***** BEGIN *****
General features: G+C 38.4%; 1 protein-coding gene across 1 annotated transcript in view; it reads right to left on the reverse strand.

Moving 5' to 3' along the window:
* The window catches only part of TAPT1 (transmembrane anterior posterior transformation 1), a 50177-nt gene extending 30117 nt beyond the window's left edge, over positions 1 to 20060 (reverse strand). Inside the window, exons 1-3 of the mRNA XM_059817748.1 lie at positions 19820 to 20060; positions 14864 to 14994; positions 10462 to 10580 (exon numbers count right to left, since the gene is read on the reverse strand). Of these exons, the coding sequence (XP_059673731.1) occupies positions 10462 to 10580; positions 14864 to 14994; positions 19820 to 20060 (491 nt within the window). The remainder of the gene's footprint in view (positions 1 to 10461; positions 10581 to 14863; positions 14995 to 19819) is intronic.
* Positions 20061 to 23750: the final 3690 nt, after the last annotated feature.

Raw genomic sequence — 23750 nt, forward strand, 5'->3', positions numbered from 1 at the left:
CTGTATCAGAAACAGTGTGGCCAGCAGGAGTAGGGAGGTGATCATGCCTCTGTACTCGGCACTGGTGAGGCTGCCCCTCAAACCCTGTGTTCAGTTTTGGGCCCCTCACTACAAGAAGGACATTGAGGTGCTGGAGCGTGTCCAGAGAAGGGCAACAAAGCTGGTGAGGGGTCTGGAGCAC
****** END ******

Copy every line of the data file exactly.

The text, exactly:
General features: G+C 38.4%; 1 protein-coding gene across 1 annotated transcript in view; it reads right to left on the reverse strand.

Moving 5' to 3' along the window:
* The window catches only part of TAPT1 (transmembrane anterior posterior transformation 1), a 50177-nt gene extending 30117 nt beyond the window's left edge, over positions 1 to 20060 (reverse strand). Inside the window, exons 1-3 of the mRNA XM_059817748.1 lie at positions 19820 to 20060; positions 14864 to 14994; positions 10462 to 10580 (exon numbers count right to left, since the gene is read on the reverse strand). Of these exons, the coding sequence (XP_059673731.1) occupies positions 10462 to 10580; positions 14864 to 14994; positions 19820 to 20060 (491 nt within the window). The remainder of the gene's footprint in view (positions 1 to 10461; positions 10581 to 14863; positions 14995 to 19819) is intronic.
* Positions 20061 to 23750: the final 3690 nt, after the last annotated feature.

Raw genomic sequence — 23750 nt, forward strand, 5'->3', positions numbered from 1 at the left:
CTGTATCAGAAACAGTGTGGCCAGCAGGAGTAGGGAGGTGATCATGCCTCTGTACTCGGCACTGGTGAGGCTGCCCCTCAAACCCTGTGTTCAGTTTTGGGCCCCTCACTACAAGAAGGACATTGAGGTGCTGGAGCGTGTCCAGAGAAGGGCAACAAAGCTGGTGAGGGGTCTGGAGCAC